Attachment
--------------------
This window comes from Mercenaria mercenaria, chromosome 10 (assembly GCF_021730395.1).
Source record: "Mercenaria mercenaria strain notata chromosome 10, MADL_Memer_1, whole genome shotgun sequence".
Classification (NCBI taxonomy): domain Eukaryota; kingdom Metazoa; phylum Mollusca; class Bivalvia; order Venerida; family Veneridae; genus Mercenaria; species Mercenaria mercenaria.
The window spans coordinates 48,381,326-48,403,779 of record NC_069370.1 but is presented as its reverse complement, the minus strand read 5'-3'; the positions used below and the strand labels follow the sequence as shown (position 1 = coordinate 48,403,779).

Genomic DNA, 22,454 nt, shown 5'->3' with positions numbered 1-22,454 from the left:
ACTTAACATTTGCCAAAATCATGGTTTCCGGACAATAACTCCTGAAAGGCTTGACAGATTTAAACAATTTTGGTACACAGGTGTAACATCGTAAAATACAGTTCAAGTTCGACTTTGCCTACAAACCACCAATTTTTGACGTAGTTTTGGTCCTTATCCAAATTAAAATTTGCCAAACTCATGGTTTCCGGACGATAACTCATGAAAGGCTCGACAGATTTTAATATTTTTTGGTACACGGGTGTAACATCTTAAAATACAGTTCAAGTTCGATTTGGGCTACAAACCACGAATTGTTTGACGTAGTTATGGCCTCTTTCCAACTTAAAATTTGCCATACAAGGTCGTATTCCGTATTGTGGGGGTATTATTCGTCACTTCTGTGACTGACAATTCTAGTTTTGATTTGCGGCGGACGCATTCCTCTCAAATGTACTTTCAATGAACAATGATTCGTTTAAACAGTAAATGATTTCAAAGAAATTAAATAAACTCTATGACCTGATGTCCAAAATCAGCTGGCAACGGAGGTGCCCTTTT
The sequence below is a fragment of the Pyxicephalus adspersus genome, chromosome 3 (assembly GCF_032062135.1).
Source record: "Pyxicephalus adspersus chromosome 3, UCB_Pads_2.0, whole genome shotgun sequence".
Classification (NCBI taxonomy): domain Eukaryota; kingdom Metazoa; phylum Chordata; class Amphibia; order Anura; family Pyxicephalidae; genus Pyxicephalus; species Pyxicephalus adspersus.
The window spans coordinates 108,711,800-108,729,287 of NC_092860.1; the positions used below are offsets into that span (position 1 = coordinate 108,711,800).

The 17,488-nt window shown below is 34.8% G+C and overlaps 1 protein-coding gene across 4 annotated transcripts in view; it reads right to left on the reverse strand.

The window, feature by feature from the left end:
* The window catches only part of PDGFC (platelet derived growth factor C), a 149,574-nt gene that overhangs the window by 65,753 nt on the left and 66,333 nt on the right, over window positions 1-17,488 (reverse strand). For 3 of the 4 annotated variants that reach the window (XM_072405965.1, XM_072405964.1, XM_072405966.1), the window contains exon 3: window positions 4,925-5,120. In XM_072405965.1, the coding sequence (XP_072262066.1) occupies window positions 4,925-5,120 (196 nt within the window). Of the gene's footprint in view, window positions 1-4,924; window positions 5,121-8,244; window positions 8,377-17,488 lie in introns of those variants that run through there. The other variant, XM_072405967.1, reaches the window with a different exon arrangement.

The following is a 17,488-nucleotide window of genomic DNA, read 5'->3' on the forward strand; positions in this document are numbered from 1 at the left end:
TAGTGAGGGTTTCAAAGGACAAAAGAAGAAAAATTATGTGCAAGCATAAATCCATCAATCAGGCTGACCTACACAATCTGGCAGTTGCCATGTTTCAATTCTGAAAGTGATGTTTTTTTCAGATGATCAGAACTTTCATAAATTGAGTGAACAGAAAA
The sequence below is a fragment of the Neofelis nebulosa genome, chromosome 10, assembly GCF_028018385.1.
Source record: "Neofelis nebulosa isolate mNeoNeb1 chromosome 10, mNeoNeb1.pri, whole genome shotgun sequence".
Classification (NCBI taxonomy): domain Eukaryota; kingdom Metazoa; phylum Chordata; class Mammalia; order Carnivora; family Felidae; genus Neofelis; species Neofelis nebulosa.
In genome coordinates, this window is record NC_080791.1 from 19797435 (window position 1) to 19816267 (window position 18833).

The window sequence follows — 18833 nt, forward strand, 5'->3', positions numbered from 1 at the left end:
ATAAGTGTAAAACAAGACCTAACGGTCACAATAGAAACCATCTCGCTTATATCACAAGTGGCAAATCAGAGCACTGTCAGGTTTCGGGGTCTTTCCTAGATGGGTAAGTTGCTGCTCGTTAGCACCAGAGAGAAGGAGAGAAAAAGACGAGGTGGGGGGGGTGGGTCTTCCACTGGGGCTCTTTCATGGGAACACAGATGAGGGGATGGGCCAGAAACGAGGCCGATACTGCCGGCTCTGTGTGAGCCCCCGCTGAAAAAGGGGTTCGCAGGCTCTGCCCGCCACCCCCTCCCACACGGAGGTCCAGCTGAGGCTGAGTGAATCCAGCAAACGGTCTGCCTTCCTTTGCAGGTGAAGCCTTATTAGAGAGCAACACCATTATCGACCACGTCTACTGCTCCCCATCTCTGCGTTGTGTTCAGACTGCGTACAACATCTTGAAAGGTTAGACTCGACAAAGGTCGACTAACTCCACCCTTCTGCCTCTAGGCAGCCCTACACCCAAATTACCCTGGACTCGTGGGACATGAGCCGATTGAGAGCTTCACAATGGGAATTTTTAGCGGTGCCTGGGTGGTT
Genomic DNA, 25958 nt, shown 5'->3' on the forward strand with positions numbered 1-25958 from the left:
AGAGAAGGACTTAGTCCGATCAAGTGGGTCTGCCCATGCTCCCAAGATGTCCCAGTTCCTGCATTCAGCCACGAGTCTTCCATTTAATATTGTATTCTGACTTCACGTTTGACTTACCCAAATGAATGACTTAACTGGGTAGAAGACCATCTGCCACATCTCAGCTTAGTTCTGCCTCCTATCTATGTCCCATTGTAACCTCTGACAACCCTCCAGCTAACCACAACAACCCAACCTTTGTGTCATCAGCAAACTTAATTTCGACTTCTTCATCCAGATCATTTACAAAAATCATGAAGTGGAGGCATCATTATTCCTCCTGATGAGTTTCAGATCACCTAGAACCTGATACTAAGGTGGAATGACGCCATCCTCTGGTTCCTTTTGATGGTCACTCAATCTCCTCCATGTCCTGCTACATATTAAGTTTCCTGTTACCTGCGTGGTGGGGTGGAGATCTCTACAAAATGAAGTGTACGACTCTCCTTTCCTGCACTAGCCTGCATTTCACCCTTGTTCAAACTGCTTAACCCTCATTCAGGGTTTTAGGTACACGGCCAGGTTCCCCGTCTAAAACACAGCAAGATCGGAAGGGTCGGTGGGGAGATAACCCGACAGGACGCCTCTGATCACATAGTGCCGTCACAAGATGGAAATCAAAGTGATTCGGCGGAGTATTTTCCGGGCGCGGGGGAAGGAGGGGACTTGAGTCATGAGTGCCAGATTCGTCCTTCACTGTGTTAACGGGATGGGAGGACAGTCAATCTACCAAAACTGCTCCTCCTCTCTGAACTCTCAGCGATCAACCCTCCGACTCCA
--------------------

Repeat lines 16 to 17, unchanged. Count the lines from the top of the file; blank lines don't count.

The sequence below is a fragment of the Neofelis nebulosa genome, chromosome 10, assembly GCF_028018385.1.
Source record: "Neofelis nebulosa isolate mNeoNeb1 chromosome 10, mNeoNeb1.pri, whole genome shotgun sequence".